Sunday, November 29, 2020

The Case for Christmas Chapter 2: The Scientific Evidence


The Case for Christmas Chapter 2: The Scientific Evidence

As we move on in our Advent Course we take a look at how discoveries in archaeology and testimony in non-Christian ancient writings confirm the accuracy of basic facts recorded in the Gospels about Jesus. In my talk I will look at four ancient disinterested or even hostile non-Christian writers and what the have to say about Christ. I will also share my insights on what archaeology's findings about Bethlehem and Nazareth mean to me as I ponder the humility of God the Son in becoming human. Share your own thoughts and insights with via our Flocknote!

St. Joseph and Adolescent Jesus at work

"Jesus the Worker "by Frances Hook

The Silent Sermon of the Advent Wreath


Homily for the First Sunday of Advent, November 29, 2020. Gospel – Luke 21: 25-36. Theme: The Silent Sermon of the Advent Wreath 

Well, here we are at Advent once again, ushering in the holiday season that is always so special in just about everyone’s heart. Many of our holiday customs began centuries ago when the vast majority of people were illiterate, so the stories of the Bible had to be taught in ways that made it easy for them to remember. And so, the coming of the Savior was proclaimed by appealing to the senses with things like the Advent Wreath, the setting up of Nativity Scenes, the composition of Christmas carols and decorating Christmas trees. 

The word Advent means “coming” or “arrival” and the Wreath which we set up in our sanctuary every year gives us a silent sermon about the meaning and purpose of this special season. Every aspect of the Wreath is meant to convey something about God. For example, its evergreen branches symbolize eternal life while its circular shape proclaims the awesome mystery of God who has no beginning or end.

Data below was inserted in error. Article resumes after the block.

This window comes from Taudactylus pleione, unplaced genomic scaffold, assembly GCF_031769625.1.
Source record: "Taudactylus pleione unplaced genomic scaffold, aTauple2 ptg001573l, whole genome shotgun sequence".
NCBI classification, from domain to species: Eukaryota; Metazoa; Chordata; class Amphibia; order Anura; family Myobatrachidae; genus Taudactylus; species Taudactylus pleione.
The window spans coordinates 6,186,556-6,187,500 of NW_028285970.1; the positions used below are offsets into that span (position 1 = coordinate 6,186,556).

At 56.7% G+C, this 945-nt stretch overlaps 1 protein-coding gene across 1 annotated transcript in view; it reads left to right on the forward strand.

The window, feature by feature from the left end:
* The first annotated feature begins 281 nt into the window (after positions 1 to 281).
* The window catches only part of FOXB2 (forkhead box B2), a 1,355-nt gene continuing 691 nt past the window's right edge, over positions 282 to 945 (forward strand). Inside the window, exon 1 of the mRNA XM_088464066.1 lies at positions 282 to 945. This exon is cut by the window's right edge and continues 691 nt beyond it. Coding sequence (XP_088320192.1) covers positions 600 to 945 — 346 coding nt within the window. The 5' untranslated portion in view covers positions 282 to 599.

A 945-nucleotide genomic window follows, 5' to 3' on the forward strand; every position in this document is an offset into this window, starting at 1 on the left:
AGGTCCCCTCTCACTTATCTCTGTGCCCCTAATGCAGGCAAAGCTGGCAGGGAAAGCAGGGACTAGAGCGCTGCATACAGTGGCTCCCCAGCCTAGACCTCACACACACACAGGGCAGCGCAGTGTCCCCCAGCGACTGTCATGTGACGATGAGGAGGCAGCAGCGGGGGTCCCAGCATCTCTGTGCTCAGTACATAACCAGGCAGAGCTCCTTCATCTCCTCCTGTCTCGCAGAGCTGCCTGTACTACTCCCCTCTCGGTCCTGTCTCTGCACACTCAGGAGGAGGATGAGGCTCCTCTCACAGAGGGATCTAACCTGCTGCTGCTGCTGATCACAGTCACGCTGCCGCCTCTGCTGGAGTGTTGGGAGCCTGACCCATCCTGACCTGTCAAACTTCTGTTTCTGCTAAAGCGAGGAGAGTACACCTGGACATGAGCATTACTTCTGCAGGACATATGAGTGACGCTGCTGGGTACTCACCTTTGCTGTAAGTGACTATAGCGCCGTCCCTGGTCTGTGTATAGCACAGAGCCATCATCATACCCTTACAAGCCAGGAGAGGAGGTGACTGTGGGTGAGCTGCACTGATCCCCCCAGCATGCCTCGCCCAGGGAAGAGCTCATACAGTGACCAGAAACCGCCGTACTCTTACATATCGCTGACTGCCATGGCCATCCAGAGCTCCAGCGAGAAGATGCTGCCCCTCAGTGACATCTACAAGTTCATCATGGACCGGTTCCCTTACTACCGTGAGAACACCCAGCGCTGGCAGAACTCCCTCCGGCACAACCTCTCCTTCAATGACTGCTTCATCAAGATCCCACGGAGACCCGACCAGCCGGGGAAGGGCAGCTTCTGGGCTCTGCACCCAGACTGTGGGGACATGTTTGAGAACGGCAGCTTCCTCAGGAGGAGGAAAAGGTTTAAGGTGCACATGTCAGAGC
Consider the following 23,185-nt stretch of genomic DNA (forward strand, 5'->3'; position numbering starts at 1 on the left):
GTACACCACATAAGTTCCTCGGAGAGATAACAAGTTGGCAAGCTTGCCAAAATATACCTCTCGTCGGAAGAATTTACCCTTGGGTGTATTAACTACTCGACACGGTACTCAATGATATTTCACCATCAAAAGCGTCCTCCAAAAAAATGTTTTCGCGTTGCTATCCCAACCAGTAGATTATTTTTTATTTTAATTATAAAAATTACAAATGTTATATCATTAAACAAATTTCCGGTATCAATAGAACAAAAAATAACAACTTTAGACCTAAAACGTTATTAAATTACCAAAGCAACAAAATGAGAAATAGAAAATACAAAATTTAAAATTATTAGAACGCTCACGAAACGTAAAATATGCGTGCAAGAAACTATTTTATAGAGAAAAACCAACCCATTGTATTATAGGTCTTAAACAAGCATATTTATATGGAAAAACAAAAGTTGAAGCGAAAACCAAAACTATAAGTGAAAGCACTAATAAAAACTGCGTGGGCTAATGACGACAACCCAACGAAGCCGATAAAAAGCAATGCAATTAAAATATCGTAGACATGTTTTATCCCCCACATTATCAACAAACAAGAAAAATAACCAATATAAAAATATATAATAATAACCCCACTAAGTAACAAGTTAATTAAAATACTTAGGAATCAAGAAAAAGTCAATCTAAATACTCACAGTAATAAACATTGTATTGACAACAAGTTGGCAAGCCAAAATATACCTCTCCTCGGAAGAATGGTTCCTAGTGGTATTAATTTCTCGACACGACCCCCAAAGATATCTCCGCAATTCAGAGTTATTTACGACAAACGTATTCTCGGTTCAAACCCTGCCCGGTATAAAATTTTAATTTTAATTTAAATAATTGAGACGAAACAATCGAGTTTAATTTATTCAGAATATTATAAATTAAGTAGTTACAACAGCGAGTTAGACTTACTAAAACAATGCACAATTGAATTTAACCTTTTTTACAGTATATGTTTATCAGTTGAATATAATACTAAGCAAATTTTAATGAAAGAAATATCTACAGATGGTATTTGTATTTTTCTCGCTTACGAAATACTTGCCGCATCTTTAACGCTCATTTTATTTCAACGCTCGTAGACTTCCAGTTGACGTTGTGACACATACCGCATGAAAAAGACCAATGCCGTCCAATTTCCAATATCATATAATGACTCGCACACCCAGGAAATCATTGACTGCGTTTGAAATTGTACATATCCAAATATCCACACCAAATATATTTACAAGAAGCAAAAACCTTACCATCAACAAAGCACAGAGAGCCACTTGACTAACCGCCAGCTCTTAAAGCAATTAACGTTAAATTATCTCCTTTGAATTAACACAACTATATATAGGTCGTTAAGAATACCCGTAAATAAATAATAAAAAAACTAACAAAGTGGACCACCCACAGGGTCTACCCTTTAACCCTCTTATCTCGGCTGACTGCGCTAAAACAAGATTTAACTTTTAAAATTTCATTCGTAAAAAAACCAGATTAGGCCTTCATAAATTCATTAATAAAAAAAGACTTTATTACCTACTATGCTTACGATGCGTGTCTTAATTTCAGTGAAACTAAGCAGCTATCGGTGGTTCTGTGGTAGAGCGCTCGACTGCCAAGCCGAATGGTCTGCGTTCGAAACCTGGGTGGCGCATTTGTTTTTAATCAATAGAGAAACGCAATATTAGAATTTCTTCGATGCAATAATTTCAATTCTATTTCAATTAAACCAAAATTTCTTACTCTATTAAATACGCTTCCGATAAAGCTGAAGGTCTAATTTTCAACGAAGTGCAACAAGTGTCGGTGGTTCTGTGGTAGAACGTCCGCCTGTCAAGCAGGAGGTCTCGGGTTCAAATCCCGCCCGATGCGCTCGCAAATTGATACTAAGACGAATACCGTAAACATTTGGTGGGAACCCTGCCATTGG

The candles of the Wreath speak to us of the passing of time because each one of them represents a particular phase in the story of our salvation. They are intentionally not lit all at once, but week-by-week, visually emphasizing that the history of God’s intervention into our world was a gradually unfolding process. Even the colors of the candles deliver a message. Purple is the liturgy’s color of preparation, while pink is its color of rejoicing. So, the Wreath tells us that we are preparing for something that will bring us tidings of comfort and joy. 

The first purple candle represents the first phase of human history which began with the Creation of Adam and Eve. This candle calls to mind the promise God made to them in the Garden of Eden. After having turned away from their Creator in their disobedience, the first humans repented and God in turn promised to send a Redeemer who would undo what they had done. Through perfect love and obedience, this Savior, called the Messiah, would lead the human race back to God. And so, this first candle invites us to join in the story that began in the Garden of Eden. It calls us to become part of the solution to sin by preparing our hearts and lives to welcome and follow Christ, the Promised One. 

The second purple candle represents the second phase of salvation history that we call the Old Testament. During this 4,000-year period, God built up and guided his people Israel through such leaders as Abraham, Isaac, Jacob, Moses and King David. He sent them prophets who kept the promise of a Messiah’s alive in their minds and hearts. This candle encourages us to keep the faith and be confident that God’s Word is trustworthy and true. It calls us to never forget that, no matter how things may seem in our lives, God is a Father who always keeps His promises and who often delivers even more than we can hope for or imagine. 

The third candle stands out from among the rest. Its pink color stands for Joy and since we light it on the Third Sunday of Advent, we call that day, “Gaudete” or “Rejoicing” Sunday.

Finally, we come to the fourth candle and we return to the color purple. This last candle symbolizes the final era of humanity, from the present day until that time when Jesus returns in glory to establish the Kingdom of God in its fullness among us. And so, this final candle calls us to look forward to that glorious Day when Jesus will come again; when good will triumph over evil forever, once and for all. From that time on there will be no more suffering, no more struggles and no more tears among God’s people.